Fun for the Holidays: Find the perfect off-loop show this December

 By Alexandra Garfield

The trees are bare and shopping malls are crazy. Snow is brewing in the clouds and sugarplum fairies are pirouetting in store windows.

So take a break and go to the theater. Find that perfect holiday show that the whole family can enjoy – a show that won’t make the kids fall asleep and won’t get your uncle started on his Santa conspiracy theory.

Show tickets make great gifts, too. And, luckily, Chicago is jam-packed with great performances this season for everyone on your Christmas list and almost any day open in your schedule. From Uncle Scrooge to Tiny Tim, the classic characters are there to entertain you. As Medill Reports’ gift to your family, here is your holiday show guide for great off-loop theater this December.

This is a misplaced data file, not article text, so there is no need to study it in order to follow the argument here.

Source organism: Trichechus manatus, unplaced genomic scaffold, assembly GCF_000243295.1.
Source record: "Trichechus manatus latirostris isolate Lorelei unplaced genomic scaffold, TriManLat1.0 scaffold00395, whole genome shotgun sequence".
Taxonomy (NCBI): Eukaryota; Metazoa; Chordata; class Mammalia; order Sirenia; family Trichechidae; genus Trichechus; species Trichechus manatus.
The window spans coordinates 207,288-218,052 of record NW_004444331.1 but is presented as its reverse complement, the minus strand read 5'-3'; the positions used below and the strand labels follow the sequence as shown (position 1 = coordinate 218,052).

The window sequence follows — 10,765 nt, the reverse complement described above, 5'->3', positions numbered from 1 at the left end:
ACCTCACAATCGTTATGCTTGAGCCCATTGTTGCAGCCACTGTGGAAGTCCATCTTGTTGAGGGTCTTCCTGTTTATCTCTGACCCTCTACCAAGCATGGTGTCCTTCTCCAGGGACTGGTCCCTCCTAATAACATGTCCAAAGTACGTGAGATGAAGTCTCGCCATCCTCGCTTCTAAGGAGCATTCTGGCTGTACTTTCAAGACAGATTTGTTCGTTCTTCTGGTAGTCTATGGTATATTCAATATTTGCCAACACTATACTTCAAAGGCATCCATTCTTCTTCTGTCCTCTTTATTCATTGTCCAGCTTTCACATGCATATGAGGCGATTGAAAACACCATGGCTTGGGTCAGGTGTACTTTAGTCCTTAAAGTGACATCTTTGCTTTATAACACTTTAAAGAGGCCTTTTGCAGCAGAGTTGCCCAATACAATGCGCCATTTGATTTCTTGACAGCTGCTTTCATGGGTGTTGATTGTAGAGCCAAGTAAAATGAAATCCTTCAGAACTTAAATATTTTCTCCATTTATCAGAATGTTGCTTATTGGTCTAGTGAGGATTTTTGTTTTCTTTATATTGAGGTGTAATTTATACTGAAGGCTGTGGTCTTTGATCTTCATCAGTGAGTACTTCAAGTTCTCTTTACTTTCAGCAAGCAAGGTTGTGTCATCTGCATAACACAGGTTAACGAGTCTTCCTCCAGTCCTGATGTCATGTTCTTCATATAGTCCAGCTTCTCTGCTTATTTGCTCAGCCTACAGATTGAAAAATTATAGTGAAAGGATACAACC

[field name=”Holiday Theater Map 2015″]


For the Old-Fashioned Christmas Enthusiast 

If you only see one show this season, consider It’s a Wonderful Life: Live In Chicago! Presented as a 1940s Radio Drama, eight actors perform Frank Capra’s holiday classic about finding hope and love in even the darkest of times.

This show bundles up all the best things of the season and delivers them in one heart-warming 90-minute package. The cast welcomes the audience by leading you in singing Christmas carols like Jingle Bells and Frosty the Snowman before the “On Air” lights and the story begins.

Cast of It’s a Wonderful Life: Live In Chicago! performs the holiday classic in the form of a 1944 Radio play. (Johnny Knight/Courtesy)

The cast moves from the songs to the story of It’s a Wonderful Life, playing multiple roles when necessary. The show is capped off when cast members serve milk and cookies to the audience filing out of the theater.